Kenya drops charges against pirate whisperer

May 18, 2009 12:00 am

, MOMBASA, Kenya, May 18 – The State has dropped charges against the controversial maritime official who was arrested and detained in Mombasa for bhang possession in October last year.

Andrew Mwangura of the Seafarers Association, who has earned himself international celebrity status for giving updates on piracy activities in the Indian Ocean, ran into trouble when he issued regular updates about the MV Faina that was seized while carrying military arsenal.

A statement signed by assistant deputy public prosecutor Jacob Ondari said that the state had notified the court of its intention not to proceed against Mr Mwangura, who was arrested on charges of ‘making alarming statements to foreign media touching on the security of the country’.

Mr Mwangura, who heads an NGO providing assistance to seafarers had been among the first to suggest that MV Faina’s cargo was not intended for Kenya, as was initially announced, but to the semi-autonomous government of South Sudan.

The Kenyan government, however, insisted that the military hardware consisting of 33 battle tanks and other weaponry belongs to its own armed forces, despite a number of reports by intelligence and diplomatic sources to the contrary.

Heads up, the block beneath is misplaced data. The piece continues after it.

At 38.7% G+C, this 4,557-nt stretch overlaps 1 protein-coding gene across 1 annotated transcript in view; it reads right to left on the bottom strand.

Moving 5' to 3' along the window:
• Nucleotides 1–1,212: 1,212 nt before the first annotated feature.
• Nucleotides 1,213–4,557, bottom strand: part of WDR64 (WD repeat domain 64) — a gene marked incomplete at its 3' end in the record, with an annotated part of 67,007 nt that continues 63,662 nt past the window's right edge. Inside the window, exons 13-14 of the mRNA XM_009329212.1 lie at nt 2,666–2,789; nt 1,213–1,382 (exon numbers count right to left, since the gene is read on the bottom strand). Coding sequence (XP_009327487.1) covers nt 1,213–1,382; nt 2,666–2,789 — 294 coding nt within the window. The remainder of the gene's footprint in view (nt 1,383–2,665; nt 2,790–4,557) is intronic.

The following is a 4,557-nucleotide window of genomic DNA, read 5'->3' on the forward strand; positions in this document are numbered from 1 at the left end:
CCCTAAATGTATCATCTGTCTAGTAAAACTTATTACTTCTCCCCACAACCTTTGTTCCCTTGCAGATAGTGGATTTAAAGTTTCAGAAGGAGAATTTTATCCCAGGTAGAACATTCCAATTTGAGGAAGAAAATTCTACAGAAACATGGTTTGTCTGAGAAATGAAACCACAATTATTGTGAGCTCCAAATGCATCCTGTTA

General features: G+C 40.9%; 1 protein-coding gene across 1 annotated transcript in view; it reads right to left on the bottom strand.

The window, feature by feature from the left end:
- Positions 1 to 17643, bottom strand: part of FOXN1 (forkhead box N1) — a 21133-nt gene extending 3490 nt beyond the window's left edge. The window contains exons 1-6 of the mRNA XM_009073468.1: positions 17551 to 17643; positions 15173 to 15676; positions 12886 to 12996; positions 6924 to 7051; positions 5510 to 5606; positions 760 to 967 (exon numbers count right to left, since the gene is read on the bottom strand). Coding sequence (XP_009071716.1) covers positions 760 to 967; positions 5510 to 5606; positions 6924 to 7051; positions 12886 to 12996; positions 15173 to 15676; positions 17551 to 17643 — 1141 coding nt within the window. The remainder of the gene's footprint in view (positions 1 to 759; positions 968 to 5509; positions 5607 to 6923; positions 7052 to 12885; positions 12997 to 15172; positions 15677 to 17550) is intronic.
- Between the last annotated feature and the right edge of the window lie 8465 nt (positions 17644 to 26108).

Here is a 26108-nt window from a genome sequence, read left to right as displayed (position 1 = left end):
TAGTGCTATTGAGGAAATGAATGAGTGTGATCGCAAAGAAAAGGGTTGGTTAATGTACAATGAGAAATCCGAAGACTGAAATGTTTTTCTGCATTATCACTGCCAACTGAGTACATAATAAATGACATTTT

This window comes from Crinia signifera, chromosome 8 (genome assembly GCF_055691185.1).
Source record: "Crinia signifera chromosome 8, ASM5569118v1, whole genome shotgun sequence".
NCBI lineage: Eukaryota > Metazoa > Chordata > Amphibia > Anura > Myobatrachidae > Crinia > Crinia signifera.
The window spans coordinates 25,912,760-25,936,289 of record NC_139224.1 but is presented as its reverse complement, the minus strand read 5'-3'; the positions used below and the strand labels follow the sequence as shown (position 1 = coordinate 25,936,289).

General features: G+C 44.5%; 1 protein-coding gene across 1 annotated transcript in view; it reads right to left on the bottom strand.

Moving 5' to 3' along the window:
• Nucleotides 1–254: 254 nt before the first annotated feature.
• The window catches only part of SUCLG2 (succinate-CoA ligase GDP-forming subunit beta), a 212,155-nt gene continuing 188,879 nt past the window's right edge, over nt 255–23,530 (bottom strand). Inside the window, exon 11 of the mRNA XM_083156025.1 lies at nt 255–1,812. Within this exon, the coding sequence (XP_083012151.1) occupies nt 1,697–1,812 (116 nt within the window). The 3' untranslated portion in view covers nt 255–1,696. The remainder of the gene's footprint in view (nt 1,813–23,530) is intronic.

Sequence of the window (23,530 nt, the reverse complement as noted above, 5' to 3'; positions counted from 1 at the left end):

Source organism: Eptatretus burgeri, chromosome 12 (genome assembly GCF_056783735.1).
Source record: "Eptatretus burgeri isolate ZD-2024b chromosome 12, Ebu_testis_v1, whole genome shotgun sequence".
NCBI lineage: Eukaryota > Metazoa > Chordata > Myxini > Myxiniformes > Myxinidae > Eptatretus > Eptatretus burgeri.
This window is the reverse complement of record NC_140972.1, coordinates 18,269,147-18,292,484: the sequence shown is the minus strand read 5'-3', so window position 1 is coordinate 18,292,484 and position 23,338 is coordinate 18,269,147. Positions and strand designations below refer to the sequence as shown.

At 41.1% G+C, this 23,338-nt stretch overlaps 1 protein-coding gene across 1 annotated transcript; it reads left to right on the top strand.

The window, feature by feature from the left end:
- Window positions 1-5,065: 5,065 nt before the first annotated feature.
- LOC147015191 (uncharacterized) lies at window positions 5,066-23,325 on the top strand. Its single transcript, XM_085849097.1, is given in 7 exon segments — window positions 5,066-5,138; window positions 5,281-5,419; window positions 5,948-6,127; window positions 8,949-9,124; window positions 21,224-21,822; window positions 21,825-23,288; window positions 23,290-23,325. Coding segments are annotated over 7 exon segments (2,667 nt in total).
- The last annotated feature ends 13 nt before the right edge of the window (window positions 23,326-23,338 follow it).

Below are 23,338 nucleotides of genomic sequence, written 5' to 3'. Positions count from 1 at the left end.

On Monday, Mr Mwangura confirmed that the charges against him had been dropped but complained he had been unlawfully detained last year and his lawyer Francis Kadima said he would consider suing the state.

"I have always received phone-calls from Kenyan and Somali officials trying to muzzle me in my efforts to secure the lives and wellbeing of seafarers taken hostage in Somalia," he said.

Since 2007, Somali pirates have multiplied their attacks on merchant ships and other vessels plying the busy trade routes of the Gulf of Aden and Indian Ocean, hijacking dozens of them to demand ransoms.

Through his activity with the East Africa Seafarers Assistance Programme, Mr Mwangura is on the front line of a crisis which has taken global proportions, threatening vital shipping lanes and drawing in the world’s naval powers.

The man nicknamed "the pirate whisperer" could soon be the inspiration for a Hollywood film.

Filmmaker Andras Hamori and actor Samuel L Jackson have secured the rights to his story.


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